Kate Kane, Breast Cancer Survivor and Tissue Recipient
In support of Breast Reconstruction Awareness Day, or BRA Day, AOPO spoke with tissue recipient Kate Kane to share her story.
When Kate Kane was diagnosed with breast cancer in December of 2011, her doctor outlined her options for treatment. Kate’s doctor explained to her how each course of action would impact her options for reconstruction. Her thin stature made her a poor candidate for breast reconstruction using an autograft, a procedure in which the same individual’s tissue is taken from one part of her body and grafted to another. So, Kate’s doctor raised the option of using donated tissue, called an allograft, to act as a resting place for the implant.
“You know doctors,” Kate said, recalling the discussion, “they don’t recommend, but they give you choices. And, it seemed that when it was said and done, [using donated tissue] would be a better outcome.”
If 2012 was any indication, it seems Kate was right. After having a bilateral mastectomy in January of that year followed by reconstructive surgery that March, by that August the physically active Kate was able to pick up where she left off before her diagnosis: biking hundreds of miles for cancer research – something she had trained to do all summer.
Being active is more than just a hobby for Kate; it was her social life. “Part of [breast cancer] is that you have physical healing, but you have a lot of emotional healing. It’s hard to describe the difference,” she said. “To be able to be back to normal – or, a new normal – was huge for me. All of that was because I came back healthy and was able to recover quickly.”[divider height=20 line=””] [blockquote photo=”” author=”Kate Kane” company=”” link=”” target=”_blank”]I can’t imagine having gone through what I went through and having that be a turning point in my life where I have to stop doing the things that I did not just for my overall health and well-being, but as my social life. I’m so grateful that I was able to do that. The cancer didn’t get me and the reconstruction brought me back to my life.[/blockquote] [divider height=20 line=””]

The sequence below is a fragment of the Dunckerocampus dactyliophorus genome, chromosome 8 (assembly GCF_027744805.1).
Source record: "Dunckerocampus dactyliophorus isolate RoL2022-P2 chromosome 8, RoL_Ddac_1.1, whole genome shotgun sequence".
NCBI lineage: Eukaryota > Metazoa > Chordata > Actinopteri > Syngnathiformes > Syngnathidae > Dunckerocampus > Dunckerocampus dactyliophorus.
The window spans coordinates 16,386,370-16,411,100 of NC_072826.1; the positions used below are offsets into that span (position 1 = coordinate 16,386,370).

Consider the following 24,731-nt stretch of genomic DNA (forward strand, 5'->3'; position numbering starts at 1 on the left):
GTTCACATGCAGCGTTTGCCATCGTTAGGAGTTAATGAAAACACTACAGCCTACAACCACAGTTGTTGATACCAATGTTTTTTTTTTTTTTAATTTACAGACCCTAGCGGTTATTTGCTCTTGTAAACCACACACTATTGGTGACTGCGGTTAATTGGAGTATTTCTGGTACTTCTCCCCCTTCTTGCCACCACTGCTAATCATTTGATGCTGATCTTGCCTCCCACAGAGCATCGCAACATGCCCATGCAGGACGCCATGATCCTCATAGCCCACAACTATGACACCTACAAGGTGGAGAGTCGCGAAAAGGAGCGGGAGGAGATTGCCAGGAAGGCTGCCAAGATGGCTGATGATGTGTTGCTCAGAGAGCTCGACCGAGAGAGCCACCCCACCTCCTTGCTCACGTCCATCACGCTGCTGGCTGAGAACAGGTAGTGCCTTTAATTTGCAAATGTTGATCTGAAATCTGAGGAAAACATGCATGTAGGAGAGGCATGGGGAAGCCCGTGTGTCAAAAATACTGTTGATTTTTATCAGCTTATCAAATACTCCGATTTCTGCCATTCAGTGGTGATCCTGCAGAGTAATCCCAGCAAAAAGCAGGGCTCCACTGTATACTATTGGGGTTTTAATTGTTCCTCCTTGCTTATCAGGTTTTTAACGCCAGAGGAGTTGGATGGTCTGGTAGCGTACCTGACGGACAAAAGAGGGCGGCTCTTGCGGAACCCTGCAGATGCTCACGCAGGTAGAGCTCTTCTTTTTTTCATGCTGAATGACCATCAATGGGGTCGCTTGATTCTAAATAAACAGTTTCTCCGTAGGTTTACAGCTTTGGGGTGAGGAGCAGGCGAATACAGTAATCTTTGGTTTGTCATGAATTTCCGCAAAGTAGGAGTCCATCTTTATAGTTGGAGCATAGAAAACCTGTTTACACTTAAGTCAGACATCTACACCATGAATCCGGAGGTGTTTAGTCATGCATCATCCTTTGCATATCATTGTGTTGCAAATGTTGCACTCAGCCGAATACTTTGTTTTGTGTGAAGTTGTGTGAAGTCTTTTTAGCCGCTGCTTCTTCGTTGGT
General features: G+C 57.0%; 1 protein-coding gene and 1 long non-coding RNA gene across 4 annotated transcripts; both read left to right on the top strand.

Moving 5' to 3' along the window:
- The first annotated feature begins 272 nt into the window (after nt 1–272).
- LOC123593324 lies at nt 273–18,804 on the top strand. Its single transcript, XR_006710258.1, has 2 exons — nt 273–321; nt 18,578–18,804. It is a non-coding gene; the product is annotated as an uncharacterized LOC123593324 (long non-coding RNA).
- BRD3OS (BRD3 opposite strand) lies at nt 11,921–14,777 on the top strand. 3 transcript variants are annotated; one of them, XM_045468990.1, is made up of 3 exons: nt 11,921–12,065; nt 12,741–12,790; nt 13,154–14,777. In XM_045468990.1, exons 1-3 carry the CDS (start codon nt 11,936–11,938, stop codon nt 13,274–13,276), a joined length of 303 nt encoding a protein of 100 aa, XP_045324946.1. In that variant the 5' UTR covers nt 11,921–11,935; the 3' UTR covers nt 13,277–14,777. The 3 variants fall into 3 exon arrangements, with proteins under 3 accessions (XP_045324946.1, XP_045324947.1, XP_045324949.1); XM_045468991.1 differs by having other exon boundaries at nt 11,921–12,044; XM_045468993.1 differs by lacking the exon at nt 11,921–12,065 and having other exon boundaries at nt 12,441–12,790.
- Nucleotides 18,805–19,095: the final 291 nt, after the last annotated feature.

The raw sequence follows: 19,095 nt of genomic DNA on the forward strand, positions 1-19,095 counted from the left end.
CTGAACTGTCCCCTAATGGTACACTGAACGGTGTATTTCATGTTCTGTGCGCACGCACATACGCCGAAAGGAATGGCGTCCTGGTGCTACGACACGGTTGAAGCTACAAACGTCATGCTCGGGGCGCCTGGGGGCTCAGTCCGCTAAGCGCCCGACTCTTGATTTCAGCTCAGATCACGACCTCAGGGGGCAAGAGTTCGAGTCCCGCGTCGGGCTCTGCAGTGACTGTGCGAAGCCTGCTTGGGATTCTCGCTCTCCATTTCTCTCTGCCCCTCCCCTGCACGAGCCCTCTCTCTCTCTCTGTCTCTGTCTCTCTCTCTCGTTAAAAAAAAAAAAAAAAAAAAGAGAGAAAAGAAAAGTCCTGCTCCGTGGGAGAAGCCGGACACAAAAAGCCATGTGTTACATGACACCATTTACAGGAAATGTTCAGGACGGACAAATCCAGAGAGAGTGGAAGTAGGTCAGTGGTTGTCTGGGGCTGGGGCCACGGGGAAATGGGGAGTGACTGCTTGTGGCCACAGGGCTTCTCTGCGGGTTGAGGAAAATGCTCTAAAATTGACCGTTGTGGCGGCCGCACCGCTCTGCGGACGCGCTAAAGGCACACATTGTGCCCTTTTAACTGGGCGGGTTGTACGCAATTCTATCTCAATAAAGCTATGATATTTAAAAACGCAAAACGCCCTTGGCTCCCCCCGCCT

Kate knew she would receive a tissue donation early on in her diagnosis, but the thought never bothered her. She shared that she didn’t have any reservations. After all, registering as an organ, eye, and tissue donor was just what you did in the Kane family. The Kane’s even have a family friend whose daughter, Emily, is approaching the 5 year anniversary of her heart transplant – a miracle that has made the importance of donation hit closer to home and made registering a no-brainer for Kate’s teenage son when applying for his learner’s permit.
“Anyone who is thoughtful about checking the box for organ and tissue donation needs to understand that so much of what we have – the tissue that I received and the heart Emily received – that comes from somebody who has made a sacrifice, who made a decision so that if I no longer can live, then someone else can make use of every single thing that I have,” Kate offered. “And there’s that gift, it’s just awesome, in the absolute truest sense of the word. For another person making the decision for a loved one, that you can say ‘I loved this person with all my heart, but he or she is no longer with us, and I’m going to give this gift because he or she would have wanted that.’”
Kate describes that ability and generosity as “jaw-droppingly awesome,” and she is not wrong. “My surgery wasn’t life or death,” Kate said, “but it certainly was restorative, and I’m incredibly grateful.”
Generously donated tissue is one of many options available for breast reconstruction surgery and one tissue donor can help up to ten breast reconstruction patients. Learn more about the options available for breast reconstructive surgery at breastreconusa.org and register your decision to be an organ, eye and tissue donor at registerme.org.